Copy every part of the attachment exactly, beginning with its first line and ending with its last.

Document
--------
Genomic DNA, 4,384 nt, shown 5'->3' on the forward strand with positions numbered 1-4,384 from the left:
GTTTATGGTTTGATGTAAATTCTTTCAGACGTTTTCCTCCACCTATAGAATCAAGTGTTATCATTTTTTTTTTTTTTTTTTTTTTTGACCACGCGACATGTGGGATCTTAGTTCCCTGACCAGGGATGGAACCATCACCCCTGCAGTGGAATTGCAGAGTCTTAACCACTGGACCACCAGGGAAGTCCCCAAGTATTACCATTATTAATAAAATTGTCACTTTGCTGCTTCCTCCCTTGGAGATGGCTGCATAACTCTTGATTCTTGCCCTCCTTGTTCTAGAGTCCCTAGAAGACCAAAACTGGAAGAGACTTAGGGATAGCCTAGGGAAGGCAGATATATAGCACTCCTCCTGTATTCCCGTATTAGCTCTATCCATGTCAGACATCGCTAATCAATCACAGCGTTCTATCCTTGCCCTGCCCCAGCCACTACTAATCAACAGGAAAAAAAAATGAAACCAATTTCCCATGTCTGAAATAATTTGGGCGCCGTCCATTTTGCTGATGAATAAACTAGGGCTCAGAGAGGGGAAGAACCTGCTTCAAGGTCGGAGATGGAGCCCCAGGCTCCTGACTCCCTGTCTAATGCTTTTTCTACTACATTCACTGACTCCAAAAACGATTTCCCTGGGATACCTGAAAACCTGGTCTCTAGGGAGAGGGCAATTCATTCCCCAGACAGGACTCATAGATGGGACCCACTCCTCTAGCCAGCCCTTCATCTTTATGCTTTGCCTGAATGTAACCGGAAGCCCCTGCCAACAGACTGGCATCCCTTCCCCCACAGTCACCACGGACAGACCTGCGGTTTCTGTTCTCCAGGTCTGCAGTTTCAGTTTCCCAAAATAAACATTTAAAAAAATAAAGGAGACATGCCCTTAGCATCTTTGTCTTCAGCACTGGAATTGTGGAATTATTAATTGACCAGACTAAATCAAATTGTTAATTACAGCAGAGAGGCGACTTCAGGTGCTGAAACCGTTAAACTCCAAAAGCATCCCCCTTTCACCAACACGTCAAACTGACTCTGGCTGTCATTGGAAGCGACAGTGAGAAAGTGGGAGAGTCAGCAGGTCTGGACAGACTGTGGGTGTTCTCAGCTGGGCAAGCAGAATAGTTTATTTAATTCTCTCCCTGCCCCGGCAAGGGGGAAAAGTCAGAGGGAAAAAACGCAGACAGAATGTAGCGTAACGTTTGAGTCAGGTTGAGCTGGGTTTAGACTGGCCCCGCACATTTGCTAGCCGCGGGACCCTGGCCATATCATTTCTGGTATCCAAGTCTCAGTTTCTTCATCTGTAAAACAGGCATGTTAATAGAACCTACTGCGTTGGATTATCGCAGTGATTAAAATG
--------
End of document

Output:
Genomic DNA, 4,384 nt, shown 5'->3' on the forward strand with positions numbered 1-4,384 from the left:
GTTTATGGTTTGATGTAAATTCTTTCAGACGTTTTCCTCCACCTATAGAATCAAGTGTTATCATTTTTTTTTTTTTTTTTTTTTTTGACCACGCGACATGTGGGATCTTAGTTCCCTGACCAGGGATGGAACCATCACCCCTGCAGTGGAATTGCAGAGTCTTAACCACTGGACCACCAGGGAAGTCCCCAAGTATTACCATTATTAATAAAATTGTCACTTTGCTGCTTCCTCCCTTGGAGATGGCTGCATAACTCTTGATTCTTGCCCTCCTTGTTCTAGAGTCCCTAGAAGACCAAAACTGGAAGAGACTTAGGGATAGCCTAGGGAAGGCAGATATATAGCACTCCTCCTGTATTCCCGTATTAGCTCTATCCATGTCAGACATCGCTAATCAATCACAGCGTTCTATCCTTGCCCTGCCCCAGCCACTACTAATCAACAGGAAAAAAAAATGAAACCAATTTCCCATGTCTGAAATAATTTGGGCGCCGTCCATTTTGCTGATGAATAAACTAGGGCTCAGAGAGGGGAAGAACCTGCTTCAAGGTCGGAGATGGAGCCCCAGGCTCCTGACTCCCTGTCTAATGCTTTTTCTACTACATTCACTGACTCCAAAAACGATTTCCCTGGGATACCTGAAAACCTGGTCTCTAGGGAGAGGGCAATTCATTCCCCAGACAGGACTCATAGATGGGACCCACTCCTCTAGCCAGCCCTTCATCTTTATGCTTTGCCTGAATGTAACCGGAAGCCCCTGCCAACAGACTGGCATCCCTTCCCCCACAGTCACCACGGACAGACCTGCGGTTTCTGTTCTCCAGGTCTGCAGTTTCAGTTTCCCAAAATAAACATTTAAAAAAATAAAGGAGACATGCCCTTAGCATCTTTGTCTTCAGCACTGGAATTGTGGAATTATTAATTGACCAGACTAAATCAAATTGTTAATTACAGCAGAGAGGCGACTTCAGGTGCTGAAACCGTTAAACTCCAAAAGCATCCCCCTTTCACCAACACGTCAAACTGACTCTGGCTGTCATTGGAAGCGACAGTGAGAAAGTGGGAGAGTCAGCAGGTCTGGACAGACTGTGGGTGTTCTCAGCTGGGCAAGCAGAATAGTTTATTTAATTCTCTCCCTGCCCCGGCAAGGGGGAAAAGTCAGAGGGAAAAAACGCAGACAGAATGTAGCGTAACGTTTGAGTCAGGTTGAGCTGGGTTTAGACTGGCCCCGCACATTTGCTAGCCGCGGGACCCTGGCCATATCATTTCTGGTATCCAAGTCTCAGTTTCTTCATCTGTAAAACAGGCATGTTAATAGAACCTACTGCGTTGGATTATCGCAGTGATTAAAATG